Even more intriguing is the photograph below.The men to the extreme right are Yankee owners Colonel Jacob Ruppert and Tillinghast L’Hommedieu Huston. Ruppert is the better known today and was the George Steinbrenner of his era: a German-American who bought the Yankees at a low point and turned them into a juggernaut. On April 13, two days after this photo was taken, Ruppert and other German-Americans met with New York City mayor John Purroy Mitchel at City Hall to announce their formation of a Committee of Men of Teuton Blood in support of the American war effort.

All but forgotten today is his co-owner, with whom he bought the sputtering Yankees in 1915. Tillinghast L’Hommedieu Huston had served in the Spanish-American War nearly two decades earlier. In February 1917 when things were heating up with Germany he proposed a Sportsmen’s Battalion of athletes to fight should war indeed come. When it finally did, Huston returned to military service and served in France as part of the 16th (Engineers) Regiment. He eventually became the colonel of that unit.

Yankee owners Jacob Ruppert and Tillinghast L’Hommedieu Huston (in suits, far right) went out of their way on Opening Day 1917 to publicly express their support for Major General Leonard Wood. One month later Huston himself would join what became the A.E.F.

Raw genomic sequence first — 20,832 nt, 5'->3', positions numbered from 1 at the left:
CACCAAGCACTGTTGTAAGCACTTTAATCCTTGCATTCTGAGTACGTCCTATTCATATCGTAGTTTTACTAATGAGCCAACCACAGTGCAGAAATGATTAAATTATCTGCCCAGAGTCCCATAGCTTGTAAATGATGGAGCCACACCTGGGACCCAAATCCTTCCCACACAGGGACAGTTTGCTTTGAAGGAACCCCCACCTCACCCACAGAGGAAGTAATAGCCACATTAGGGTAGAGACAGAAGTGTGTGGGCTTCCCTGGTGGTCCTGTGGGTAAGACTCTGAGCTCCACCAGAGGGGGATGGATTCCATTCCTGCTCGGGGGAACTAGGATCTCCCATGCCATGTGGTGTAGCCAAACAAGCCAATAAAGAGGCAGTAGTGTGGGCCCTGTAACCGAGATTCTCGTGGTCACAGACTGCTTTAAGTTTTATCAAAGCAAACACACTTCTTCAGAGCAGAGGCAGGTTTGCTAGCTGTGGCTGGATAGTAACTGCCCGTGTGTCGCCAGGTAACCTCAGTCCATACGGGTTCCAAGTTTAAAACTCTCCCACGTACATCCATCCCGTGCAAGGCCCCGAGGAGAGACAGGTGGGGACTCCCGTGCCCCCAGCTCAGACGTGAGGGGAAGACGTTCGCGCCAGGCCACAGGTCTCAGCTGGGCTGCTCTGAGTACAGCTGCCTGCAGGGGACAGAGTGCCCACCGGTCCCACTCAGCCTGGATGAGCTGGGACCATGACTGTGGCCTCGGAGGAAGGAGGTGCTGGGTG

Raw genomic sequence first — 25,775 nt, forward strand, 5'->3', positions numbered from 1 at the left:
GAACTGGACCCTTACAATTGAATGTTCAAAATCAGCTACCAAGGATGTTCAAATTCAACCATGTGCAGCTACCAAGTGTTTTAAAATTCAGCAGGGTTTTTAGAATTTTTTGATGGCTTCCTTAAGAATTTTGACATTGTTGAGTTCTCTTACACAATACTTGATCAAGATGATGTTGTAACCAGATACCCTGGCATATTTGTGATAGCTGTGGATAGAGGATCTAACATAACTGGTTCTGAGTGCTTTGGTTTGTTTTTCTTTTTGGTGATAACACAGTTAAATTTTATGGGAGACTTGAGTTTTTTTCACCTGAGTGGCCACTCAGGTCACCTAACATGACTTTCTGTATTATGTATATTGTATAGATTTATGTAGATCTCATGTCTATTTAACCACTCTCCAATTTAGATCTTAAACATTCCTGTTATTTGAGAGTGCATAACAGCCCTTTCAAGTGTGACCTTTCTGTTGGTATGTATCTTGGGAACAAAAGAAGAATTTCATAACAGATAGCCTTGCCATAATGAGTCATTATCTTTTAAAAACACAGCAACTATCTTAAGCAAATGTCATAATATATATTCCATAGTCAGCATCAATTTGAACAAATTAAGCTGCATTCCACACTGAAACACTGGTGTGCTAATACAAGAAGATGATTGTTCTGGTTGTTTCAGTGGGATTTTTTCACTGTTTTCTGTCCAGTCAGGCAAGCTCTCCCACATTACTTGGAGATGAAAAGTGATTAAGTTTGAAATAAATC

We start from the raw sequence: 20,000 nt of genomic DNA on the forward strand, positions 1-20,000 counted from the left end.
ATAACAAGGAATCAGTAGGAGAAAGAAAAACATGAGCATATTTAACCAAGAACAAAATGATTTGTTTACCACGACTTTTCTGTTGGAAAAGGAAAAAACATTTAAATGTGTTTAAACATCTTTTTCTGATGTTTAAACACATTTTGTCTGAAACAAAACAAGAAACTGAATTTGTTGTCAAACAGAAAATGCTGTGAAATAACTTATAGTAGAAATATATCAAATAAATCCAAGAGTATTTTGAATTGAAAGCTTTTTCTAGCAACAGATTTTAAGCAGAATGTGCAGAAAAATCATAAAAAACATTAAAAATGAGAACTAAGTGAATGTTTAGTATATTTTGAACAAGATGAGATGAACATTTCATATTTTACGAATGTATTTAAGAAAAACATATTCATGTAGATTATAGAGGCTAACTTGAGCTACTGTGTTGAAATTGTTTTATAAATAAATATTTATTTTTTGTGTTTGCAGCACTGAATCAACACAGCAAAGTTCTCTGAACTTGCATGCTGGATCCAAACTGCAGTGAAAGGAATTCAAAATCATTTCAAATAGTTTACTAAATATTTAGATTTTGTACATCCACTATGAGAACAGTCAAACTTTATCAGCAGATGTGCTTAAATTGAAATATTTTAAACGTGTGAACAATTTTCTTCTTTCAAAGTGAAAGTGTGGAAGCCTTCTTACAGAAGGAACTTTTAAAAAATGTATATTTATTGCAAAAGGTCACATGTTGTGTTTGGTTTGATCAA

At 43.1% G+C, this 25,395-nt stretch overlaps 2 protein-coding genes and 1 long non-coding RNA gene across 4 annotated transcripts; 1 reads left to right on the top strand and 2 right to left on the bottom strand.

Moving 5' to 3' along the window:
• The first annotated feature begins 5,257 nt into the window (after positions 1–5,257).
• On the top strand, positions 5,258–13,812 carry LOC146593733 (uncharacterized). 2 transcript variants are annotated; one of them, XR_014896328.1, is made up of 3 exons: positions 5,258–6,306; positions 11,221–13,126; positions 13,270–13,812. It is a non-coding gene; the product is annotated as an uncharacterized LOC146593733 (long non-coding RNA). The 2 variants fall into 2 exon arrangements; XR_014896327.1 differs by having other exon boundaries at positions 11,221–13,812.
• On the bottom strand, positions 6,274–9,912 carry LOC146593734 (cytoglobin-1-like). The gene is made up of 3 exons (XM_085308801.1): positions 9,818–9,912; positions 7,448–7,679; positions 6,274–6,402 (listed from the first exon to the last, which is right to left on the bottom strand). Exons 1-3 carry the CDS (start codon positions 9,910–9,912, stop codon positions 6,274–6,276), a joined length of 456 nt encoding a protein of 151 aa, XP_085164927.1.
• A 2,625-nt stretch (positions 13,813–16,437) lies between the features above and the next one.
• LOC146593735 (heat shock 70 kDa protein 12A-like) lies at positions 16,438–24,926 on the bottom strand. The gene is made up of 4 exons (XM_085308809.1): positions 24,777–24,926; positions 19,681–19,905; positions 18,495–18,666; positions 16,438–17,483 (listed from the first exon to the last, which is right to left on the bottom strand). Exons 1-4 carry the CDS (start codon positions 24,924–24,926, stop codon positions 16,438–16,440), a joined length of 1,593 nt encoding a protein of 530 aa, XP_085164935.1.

(images/Library of Congress)

Roosevelt passes through Washington

Theodore Roosevelt and Russell J. Coles in Florida, March 1917. This Library of Congress image is misdated 16 March 1917 in the LOC record. Roosevelt however did not leave for Florida until the 23rd of that month.

Theodore Roosevelt was at the White House briefly on this date one hundred years ago. He was trying to gain an audience with President Wilson, who intentionally or not snubbed his predecessor by claiming to be too busy with Cabinet meetings in the wake of his speech to Congress the afternoon before. Wilson likely knew what Roosevelt was there to propose: that he, Roosevelt, be allowed to raise a division and then fight in France in the war. The Colonel had been talking about it ever since diplomatic relations had been severed with Germany some week before. Roosevelt had made plans in late winter to travel to Florida with scientist Russell J. Coles and fish for shark and devilfish. When Wilson called for Congress to convene a special session for April 2 Roosevelt felt no reason to revise his plans, reasoning that there was little he could do in the meantime. And so Roosevelt boarded a train on March 23 and traveled south to fish both the Atlantic and Gulf Coasts of Florida. Roosevelt harpooned two large devilfish, one of them nearly a seventeen footer that was the second largest ever caught.